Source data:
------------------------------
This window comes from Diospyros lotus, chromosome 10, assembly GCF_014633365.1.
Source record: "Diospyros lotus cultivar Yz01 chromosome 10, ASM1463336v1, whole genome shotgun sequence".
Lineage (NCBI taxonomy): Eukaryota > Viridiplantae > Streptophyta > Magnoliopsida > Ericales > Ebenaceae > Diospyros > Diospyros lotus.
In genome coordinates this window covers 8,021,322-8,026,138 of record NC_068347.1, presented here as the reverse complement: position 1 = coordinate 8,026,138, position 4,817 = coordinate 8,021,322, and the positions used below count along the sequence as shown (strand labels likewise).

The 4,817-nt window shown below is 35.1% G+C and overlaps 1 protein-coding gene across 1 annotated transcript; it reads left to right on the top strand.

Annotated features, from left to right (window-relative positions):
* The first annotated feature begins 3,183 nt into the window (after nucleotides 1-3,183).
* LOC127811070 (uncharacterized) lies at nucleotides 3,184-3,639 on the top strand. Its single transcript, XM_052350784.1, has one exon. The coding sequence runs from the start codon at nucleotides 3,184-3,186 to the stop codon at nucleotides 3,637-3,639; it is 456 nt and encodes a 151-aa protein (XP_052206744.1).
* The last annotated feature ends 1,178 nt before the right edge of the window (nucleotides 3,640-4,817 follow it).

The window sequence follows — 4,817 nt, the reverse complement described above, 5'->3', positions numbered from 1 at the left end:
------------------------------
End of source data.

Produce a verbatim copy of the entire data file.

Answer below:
This window comes from Diospyros lotus, chromosome 10, assembly GCF_014633365.1.
Source record: "Diospyros lotus cultivar Yz01 chromosome 10, ASM1463336v1, whole genome shotgun sequence".
Lineage (NCBI taxonomy): Eukaryota > Viridiplantae > Streptophyta > Magnoliopsida > Ericales > Ebenaceae > Diospyros > Diospyros lotus.
In genome coordinates this window covers 8,021,322-8,026,138 of record NC_068347.1, presented here as the reverse complement: position 1 = coordinate 8,026,138, position 4,817 = coordinate 8,021,322, and the positions used below count along the sequence as shown (strand labels likewise).

The 4,817-nt window shown below is 35.1% G+C and overlaps 1 protein-coding gene across 1 annotated transcript; it reads left to right on the top strand.

Annotated features, from left to right (window-relative positions):
* The first annotated feature begins 3,183 nt into the window (after nucleotides 1-3,183).
* LOC127811070 (uncharacterized) lies at nucleotides 3,184-3,639 on the top strand. Its single transcript, XM_052350784.1, has one exon. The coding sequence runs from the start codon at nucleotides 3,184-3,186 to the stop codon at nucleotides 3,637-3,639; it is 456 nt and encodes a 151-aa protein (XP_052206744.1).
* The last annotated feature ends 1,178 nt before the right edge of the window (nucleotides 3,640-4,817 follow it).

The window sequence follows — 4,817 nt, the reverse complement described above, 5'->3', positions numbered from 1 at the left end: